In recent years, the coffee sector has rightly recognised sustainability as a key priority. However, for anybody who wants to be a part of making the supply chain more sustainable, learning more about commodities markets and the C market in particular is crucial.
But as well as learning about these topics in detail, it’s also helpful to understand how and why they started. Commodities exchanges have been a part of human society for thousands of years. Their roots go back much further than European colonialism just a few hundred years ago. They are an organic, evolved response to the economic peculiarities of supply and demand.
To learn more about where commodities exchanges originated and how they developed, we’ve looked at a few key examples through history. Read on for a guide to the early history of commodities exchanges, futures, and options.
You might also like our article on “rethinking” the C price.
What is an exchange market?
Perhaps the oldest example of a forward exchange can be found in the Book of Genesis. In Genesis 41, the Pharaoh of Egypt receives a prophetic dream, which Joseph interprets as foretelling seven years of plenty, followed by seven years of famine.
In turn, Joseph responds by levying a flat tax of 20% on all grain production through the seven years of plenty. When the famine strikes, Joseph (and Egypt) then sells grain back to neighbouring countries through the seven years that follow, and prospers as a result. In one fell swoop, Joseph effectively invents both the grain exchange and commodities speculation.
At its core, this is essentially how the C market functions today. The C price is the exchange price. It is determined in real time by the execution of transactions.
These transactions are simply people buying and selling contracts from each other, with the exchange facilitating the deal.
In its most basic form, the exchange works like so:
- Producers will offer up their lots of coffee to the exchange for delivery.
- The exchange buys them at its rate, and takes them into its warehouses (these become “certified stocks”).
- Buyers may then purchase coffee from the exchange’s “certified stocks”, once again at the exchange rate.
While not without its own significant issues, this serves a number of purposes in the supply chain.
The exchange will always buy coffee, meaning that in times where there is an oversupply, the farmer always has a buyer. Similarly, the exchange should always have coffee to sell.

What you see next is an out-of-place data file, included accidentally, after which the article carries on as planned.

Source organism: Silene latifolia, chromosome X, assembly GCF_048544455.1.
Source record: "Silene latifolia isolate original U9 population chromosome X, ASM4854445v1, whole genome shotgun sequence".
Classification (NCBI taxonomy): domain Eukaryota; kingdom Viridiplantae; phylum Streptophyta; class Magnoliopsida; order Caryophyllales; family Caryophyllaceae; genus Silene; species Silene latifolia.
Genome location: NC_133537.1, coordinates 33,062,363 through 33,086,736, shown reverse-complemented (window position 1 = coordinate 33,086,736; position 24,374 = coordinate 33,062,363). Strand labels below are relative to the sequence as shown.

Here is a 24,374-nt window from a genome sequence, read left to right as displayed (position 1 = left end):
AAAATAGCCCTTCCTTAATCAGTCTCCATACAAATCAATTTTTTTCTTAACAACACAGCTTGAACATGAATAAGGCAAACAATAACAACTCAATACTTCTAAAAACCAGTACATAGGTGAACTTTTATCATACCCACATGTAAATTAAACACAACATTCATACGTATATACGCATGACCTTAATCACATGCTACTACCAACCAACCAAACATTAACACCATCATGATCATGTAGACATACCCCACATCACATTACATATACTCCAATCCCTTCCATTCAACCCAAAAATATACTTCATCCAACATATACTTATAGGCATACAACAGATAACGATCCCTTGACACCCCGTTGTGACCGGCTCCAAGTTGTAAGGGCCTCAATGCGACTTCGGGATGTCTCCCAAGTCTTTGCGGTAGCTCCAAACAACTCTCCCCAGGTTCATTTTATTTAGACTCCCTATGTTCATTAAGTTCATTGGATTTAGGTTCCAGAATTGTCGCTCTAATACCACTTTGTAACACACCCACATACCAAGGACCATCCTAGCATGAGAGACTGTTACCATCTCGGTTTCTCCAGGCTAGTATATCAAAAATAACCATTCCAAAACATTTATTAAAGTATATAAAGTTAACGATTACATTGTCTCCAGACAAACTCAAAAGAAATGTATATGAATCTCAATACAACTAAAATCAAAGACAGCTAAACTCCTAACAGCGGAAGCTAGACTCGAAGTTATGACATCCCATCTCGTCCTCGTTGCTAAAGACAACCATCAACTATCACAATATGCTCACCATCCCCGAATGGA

This helps stabilise the world’s coffee supply, ensuring a steady flow of goods even throughout a mass over or undersupply.
Futures & ancient Mesopotamia
To understand the C market fully, however, we need to understand its contracts. The act of buying or selling on the C market is achieved through forward contracts, also known as “futures”.
Futures contracts are more than four thousand years old. They can be traced back to around the same point at which humans pioneered copper metallurgy and the plough.
Buying a “long” contract means you agree to receive coffee from the exchange at a predetermined point in the future. Conversely, going “short” is an agreement that you will deliver a coffee lot at a set date.
So, if a retail trader sitting at home on their iPhone buys a lot of coffee futures and holds them until they expire, they will be legally bound to take delivery of 37,500lbs of green coffee from a warehouse certified by the Intercontinental Exchange (ICE).
Forward contracts bring an important dynamic to commodities exchanges. For example, let’s say that in June, you agree to buy coffee futures for delivery in September at US $1.30/lb.
However, in August, the price then rises to US $1.40/lb. But rather than waiting another month to receive the physical coffee and sell it on, you can instead sell the contact itself, taking your US $0.10/lb profit.
Trades like these are the essence of “futures speculation”, which has been a feature of commodities markets since antiquity.
The first contracts of this nature date back to ancient Mesopotamia (around 2000 BC). They were written in cuneiform on clay tablets.
These tablets contained almost all of the modern features of a futures contract: a description of the parties involved, the goods to be transferred, the date of delivery, and the agreed price. It’s even believed that the Sumerian temples acted as warehouses, and enforced quantity and quality regulations.
While starkly different in appearance, these temples effectively performed the same function as the ICE. The primary difference was that the temples did not buy the goods they held; instead, they merely facilitated the trade.
In modern terms, this is best described as an over-the-counter (OTC) arrangement: a deal where the counterparties engage directly, rather than selling to and from the exchange.
Olive oil, tulips & options: Thales of Miletus and Dutch flower traders